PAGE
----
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04 April 2011


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In the original post you said that
“there are many important figures in the profession whom their colleagues and students know to have engaged in various forms of sexual harassment on multiple occasions.”

Can you say how widespread you think the knowledge is of who these “important figures” are? I asked a total of 20 senior colleagues at 4 different major departments including my own if any of them knew of important figures in the profession who had engaged in sexual harassment on multiple occasions. 16 said they did not. 3 mentioned the same person with all 3 saying they had heard stories of past misconduct by this philosopher but had no direct knowledge of the reported incidents. 1 mentioned a different philosopher and said that this philosopher had dated several graduate students. I don’t take this small sample of responses to show anything. It simply leads me to ask the question I opened with. All 20 people I asked are the sort of people well placed to invite people to conferences, to invite people to publish papers and those sorts of things. I'm confident the one person mentioned by 3 people won't be invited to many events. Beyond that, these prominent philosophers have no knowledge that would lead them to exclude anyone from invitations. I wonder how many do?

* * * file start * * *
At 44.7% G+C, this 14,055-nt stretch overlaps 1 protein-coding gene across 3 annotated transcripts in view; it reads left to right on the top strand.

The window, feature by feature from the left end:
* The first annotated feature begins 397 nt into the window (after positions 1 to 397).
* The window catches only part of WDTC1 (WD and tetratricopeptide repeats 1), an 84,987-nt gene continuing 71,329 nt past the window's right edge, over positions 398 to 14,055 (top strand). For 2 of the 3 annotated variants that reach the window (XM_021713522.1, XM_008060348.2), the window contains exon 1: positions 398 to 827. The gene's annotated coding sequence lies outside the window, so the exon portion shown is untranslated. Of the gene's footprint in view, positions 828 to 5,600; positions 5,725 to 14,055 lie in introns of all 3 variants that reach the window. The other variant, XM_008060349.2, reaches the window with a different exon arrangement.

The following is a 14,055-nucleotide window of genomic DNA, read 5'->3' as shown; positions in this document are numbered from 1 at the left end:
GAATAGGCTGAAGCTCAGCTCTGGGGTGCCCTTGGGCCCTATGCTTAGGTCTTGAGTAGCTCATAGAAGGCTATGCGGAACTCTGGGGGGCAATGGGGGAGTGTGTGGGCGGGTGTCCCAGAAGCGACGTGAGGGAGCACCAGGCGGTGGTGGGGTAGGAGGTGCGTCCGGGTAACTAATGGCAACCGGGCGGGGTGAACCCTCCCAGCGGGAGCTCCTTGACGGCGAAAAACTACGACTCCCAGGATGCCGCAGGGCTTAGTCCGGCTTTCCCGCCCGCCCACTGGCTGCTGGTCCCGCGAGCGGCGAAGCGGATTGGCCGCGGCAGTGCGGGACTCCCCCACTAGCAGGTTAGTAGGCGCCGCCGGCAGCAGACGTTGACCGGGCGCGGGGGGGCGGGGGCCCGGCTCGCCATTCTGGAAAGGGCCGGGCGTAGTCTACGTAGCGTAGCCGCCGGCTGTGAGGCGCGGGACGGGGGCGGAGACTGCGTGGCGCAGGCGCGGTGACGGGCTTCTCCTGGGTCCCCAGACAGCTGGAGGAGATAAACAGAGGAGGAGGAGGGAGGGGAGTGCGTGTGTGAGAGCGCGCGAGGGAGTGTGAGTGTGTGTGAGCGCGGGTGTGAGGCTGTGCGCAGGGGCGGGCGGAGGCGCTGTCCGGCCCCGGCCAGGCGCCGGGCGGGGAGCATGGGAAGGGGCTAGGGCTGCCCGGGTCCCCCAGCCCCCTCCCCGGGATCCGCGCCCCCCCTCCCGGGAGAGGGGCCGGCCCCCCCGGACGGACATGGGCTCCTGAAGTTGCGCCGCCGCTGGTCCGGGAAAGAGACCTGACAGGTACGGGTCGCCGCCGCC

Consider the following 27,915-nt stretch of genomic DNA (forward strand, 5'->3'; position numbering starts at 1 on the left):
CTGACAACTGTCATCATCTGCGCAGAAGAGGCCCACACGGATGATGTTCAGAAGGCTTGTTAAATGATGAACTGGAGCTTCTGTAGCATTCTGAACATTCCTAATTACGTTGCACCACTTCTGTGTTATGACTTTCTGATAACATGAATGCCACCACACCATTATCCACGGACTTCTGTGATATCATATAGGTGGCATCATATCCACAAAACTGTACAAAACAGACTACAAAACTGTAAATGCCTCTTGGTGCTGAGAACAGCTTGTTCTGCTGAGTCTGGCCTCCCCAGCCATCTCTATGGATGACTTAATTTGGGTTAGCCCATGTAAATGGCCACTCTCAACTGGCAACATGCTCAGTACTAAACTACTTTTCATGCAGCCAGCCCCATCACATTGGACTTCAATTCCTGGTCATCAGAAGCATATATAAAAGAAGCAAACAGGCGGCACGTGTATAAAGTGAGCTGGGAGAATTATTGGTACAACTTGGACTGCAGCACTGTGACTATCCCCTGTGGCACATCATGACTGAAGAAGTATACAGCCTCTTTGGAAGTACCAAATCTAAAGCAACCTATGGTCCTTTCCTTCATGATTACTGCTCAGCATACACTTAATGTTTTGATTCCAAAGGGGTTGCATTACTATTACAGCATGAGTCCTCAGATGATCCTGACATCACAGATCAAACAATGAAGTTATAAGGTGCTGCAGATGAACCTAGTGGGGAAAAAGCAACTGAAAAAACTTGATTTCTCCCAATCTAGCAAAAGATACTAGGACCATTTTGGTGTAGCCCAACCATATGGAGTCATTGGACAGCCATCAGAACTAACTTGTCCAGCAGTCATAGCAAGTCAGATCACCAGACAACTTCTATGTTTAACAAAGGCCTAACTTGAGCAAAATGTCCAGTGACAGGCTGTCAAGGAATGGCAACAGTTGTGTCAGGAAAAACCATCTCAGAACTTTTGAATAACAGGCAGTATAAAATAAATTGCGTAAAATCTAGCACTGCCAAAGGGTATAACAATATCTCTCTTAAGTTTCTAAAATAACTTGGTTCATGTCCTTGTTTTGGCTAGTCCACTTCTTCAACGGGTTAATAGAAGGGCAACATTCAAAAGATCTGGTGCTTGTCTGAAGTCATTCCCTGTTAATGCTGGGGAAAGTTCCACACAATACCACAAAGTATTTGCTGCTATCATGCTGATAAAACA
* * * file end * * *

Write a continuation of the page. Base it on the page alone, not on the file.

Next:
Let me also ask about one final issue related to the latter response I received. I was surprised that a philosopher was identified as having engaged in sexual harassment on multiple occasions because of who he had dated. Do you think that faculty/ dating students is part of the harassment problem in philosophy? Or if it's not part of that problem, is it a separate significant problem for women in the profession? One top department has produced a striking number of faculty/student marriages. It’s safe to assume that not every faculty/student relationship there has ended in marriage and so there must be or at least must have been quite a lot of faculty/student dating at that department. Is this a part of the problem you think the profession needs to address?

Mark Lance

I certainly have done no surveys here. Personally I know of one very serious case first-hand, and have heard multiple first and second-hand stories about 4 others. One other case I have heard about recently but only via second hand accounts, and there seems to be a semi-formal investigation underway on that case. And there is one case of someone whom I have witnessed engaging in behavior that I consider highly problematic with multiple graduate students, and whom I've heard multiple second hand stories of worse about. So that is 5 fairly paradigm cases and two others. (Each of these is an at least relatively prominent full professor.) Before we wrote this, Eric and I compared notes and had heard about most of the same cases, with different levels of evidence. How many in the profession know anything about such cases? I don't know. I wouldn't assume my experience is representative. I certainly am widely known for being vocal and involved in feminist and related issues, and I have tried to be widely helpful to younger academics throughout my career, including women. So I might be sought out on such matters more than others who either avoid the issue or simply don't seek it out. In any event I can say that I also know of quite a lot of folks who I am sure know about each of the cases I do. So upshot: there is certainly a fairly widespread range of knowledge about at least a few, but I have no idea how widely this knowledge is shared.